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Capsicum annuum is the botanical name for what everybody else calls sweet peppers, bell peppers and chilli peppers, and is also the plant from which paprika and cayenne pepper is made. It is a shrub native to the Western hemisphere (e.g. Mexico, Central and South America) that is now being grown in many parts of the world and consists of many different cultivars. The seed as well as the plants are widely available in nurseries. The fruit is usually green and then ripens into colours ranging from red and yellow to purple and black. Although some other Capsicum species are perennials, the annuum species is reported to be an annual. Ornamental peppers are also grown from this plant.

Sweet peppers (or bell peppers or pimentos) are used with almost any other food that one can think of. They can be used in soup, pasta, salads, relish, sauces, stuffing for chicken and fish, grilled or baked on their own, sliced for edible garnish, and are especially useful to add to any stir-fry. Probably the best known dish is chilli con carne, made with beans, mince (ground beef) and chillies. They have the highest vitamin C content of all vegetables and fruit, even higher than lemons! Generally speaking green peppers taste, well, peppery, while red peppers taste milder, and yellow and orange taste quite sweet.

Chillies or hot peppers are also used in food, although some of them are very hot and caution is needed when handling them. The heat is due to an alkaloid called capsaicin which is concentrated mainly in the seeds so removing the seeds will result in less heat in the food. It is best to handle hot peppers with gloves. Do not touch your eyes, mouth, nose or even any place in your face if you have touched chillies with your bare hands. It really does burn ferociously and sensitive people may need treatment for chilli burns. The Scoville Index is most often used to indicate the relative heat of chillies, and according to this index, Habaneros are the worst.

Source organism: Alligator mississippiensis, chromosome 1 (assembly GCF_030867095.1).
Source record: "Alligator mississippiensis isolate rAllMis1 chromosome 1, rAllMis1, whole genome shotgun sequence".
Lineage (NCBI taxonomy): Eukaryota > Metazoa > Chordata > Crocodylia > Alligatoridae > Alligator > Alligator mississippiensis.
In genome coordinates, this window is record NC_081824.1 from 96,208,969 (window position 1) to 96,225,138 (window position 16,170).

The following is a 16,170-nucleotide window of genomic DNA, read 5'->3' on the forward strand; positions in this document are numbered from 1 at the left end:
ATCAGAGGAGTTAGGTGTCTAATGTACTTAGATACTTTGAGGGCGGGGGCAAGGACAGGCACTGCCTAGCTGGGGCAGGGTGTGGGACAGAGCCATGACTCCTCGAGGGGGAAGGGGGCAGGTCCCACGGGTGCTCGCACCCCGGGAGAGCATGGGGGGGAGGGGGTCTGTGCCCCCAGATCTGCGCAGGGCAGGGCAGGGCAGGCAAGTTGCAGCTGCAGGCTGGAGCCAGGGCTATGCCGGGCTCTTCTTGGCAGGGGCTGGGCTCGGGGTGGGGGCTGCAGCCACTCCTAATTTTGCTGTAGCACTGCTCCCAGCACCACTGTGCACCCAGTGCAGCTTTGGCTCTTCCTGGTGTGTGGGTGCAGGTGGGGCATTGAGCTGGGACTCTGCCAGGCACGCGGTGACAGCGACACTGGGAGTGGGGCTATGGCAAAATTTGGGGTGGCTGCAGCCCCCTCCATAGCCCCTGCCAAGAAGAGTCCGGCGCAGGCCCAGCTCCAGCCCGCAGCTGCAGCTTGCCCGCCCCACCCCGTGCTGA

When buying fresh peppers, it is important to select those with a tight skin and that feel firm to the touch. Wrinkles and soft spots mean they are old or have spent too much time in cold storage. Do not keep for more than one week in the crisper drawer and do not store in plastic wrap. Dried and preserved chillies last for ever (at least 15 years, in my experience!)

Sources: Encyclopaedia Britannica, Wikipedia, www.epicurean.com

Find lots of photos of different kinds of peppers at http://www.hear.org/starr/plants/images/species/?q=capsicum+annuum

Source:

  1. Capsicum annuum
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  3. Capsicum annuum (chilli pepper) | Plants & Fungi At Kew

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